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What is this?

Datastore configurations (or simply datastores) are like "saved settings" for your adapters.

In Sails, database adapters are the middleman between your app and some kind of structured data storage (typically a database). But in order for an adapter to communicate between your Sails app and a particular database, it needs some additional information. That's where datastores come in. Datastores are dictionaries (plain JavaScript objects) that specify an adapter, as well as other necessary configuration information, like url, or host, port, user, and password.

While this can be overridden on a per-model basis, out of the box, every model in your app uses a datastore named "default".

The default datastore

The default development database

As a convenience during development, Sails provides a built-in database adapter called sails-disk. This adapter simulates a real database by reading and writing database records to a JSON file on your computer's hard drive. And while sails-disk makes it easy to run your Sails/Node.js app in almost any environment with minimal setup, it is not designed for production use. Before deploying your app and exposing it to real users, you'll want to choose a proper database such as PostgreSQL, MySQL, MongoDB, etc. To do that, you'll need to customize your app's default datastore.

Using a local MySQL database in development

Unsurprisingly, the default datastore shared by all of your app's models is named "default". So to hook up a different database, that's the key you'll want to change. For example, imagine you want to develop against a MySQL server installed locally on your laptop:

First, install the MySQL adapter for Sails and Waterline:

npm install sails-mysql --save --save-exact

Then edit your default datastore configuration in config/datastores.js so that it looks something like this:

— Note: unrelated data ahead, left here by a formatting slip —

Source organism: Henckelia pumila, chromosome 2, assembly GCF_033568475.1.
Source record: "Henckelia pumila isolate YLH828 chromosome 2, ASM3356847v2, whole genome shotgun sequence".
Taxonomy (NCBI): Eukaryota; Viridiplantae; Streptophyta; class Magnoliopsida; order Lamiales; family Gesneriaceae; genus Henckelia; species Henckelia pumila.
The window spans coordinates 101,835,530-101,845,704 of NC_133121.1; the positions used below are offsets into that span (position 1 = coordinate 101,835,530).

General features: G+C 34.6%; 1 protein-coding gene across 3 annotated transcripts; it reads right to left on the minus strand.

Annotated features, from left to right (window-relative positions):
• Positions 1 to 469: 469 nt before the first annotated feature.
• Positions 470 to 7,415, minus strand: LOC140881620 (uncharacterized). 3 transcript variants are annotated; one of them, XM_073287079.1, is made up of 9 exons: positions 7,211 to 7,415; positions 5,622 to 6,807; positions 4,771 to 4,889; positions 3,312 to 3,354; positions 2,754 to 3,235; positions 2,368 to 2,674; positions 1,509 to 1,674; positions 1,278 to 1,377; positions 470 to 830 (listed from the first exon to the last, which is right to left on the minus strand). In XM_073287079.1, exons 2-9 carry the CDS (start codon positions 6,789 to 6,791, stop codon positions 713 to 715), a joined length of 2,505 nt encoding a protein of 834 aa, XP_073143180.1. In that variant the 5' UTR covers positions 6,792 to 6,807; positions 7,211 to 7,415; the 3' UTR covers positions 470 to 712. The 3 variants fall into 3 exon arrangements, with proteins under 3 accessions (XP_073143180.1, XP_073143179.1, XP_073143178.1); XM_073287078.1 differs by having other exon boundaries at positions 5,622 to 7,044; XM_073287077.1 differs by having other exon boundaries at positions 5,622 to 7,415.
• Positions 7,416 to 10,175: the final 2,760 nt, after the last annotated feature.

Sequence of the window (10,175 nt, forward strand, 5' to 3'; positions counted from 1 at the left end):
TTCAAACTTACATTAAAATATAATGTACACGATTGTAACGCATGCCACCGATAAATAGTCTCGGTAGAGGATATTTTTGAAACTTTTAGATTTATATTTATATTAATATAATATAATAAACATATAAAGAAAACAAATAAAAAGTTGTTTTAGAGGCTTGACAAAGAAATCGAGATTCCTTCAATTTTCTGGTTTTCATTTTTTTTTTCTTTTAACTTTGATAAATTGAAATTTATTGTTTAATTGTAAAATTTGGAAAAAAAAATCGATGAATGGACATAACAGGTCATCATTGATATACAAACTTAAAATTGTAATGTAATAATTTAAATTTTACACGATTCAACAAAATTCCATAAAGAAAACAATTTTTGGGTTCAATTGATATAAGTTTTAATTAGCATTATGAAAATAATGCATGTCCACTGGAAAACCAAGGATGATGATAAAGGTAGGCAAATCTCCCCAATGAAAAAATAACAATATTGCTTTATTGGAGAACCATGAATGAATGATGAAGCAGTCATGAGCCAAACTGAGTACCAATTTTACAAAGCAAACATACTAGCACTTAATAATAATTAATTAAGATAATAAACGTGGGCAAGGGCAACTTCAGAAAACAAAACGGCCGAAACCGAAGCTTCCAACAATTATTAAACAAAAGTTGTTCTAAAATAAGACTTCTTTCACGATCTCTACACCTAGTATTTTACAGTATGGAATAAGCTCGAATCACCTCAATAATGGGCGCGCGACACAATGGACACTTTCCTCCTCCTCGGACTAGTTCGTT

// config/datastores.js
module.exports.datastores = {
  default: {
    adapter: require('sails-mysql'),
    url: 'mysql://root:squ1ddy@localhost:3306/my_dev_db_name',

That's it! The next time you lift your app, all of your models will communicate with the specified MySQL database whenever your code executes built-in model methods like .create() or .find().

Want to use a different database? Don't worry, MySQL is just an example. You can use any supported database adapter in your Sails app.

The connection URL

You might have noticed that we used url here, instead of specifying individual settings like host, port, user, password, and database. This is called a connection URL (or "connection string"), and it's just another, more concise way, to tell Sails and Waterline about your datastore configuration.

One major benefit to this style of configuration is that the format of a connection URL is the same across various types of databases. In other words, whether you're using MySQL, PostgreSQL, MongoDB, or almost any other common database technology, you can specify basic configuration using a URL that looks roughly the same:


The protocol:// chunk of the URL is always based on the adapter you're using (mysql://, mongodb://, etc.), and the rest of the URL is composed of the credentials and network information that your app needs to locate and connect to the database. Here's a deconstructed version of the url from the MySQL example above that shows what each section is called:

mysql://  root  :  squ1ddy   @  localhost  :  3306  /  my_dev_db_name
|         |        |            |             |        |
|         |        |            |             |        |
protocol  user     password     host          port     database

In production, if you are using a cloud-hosted database, you'll probably be given a connection URL (e.g. mysql:// If not, it's usually a good idea to build one yourself from the individual pieces of information. For more information about how to configure your particular database, check out the database adapter reference.

Building your own connection URL

If you have all of the pieces of information mentioned above, building a connection URL is easy: you just stick them together. But sometimes, you may not want to specify all of those details (if you want to use the default port, or if you're using a local database that does not require a username and password, for example).

Fortunately, since database connection URLs are more or less just normal URLs, you can omit various pieces of information in the same way you might already be familiar with. For example, here are a few common mashups, all of which are potentially valid connection URLs: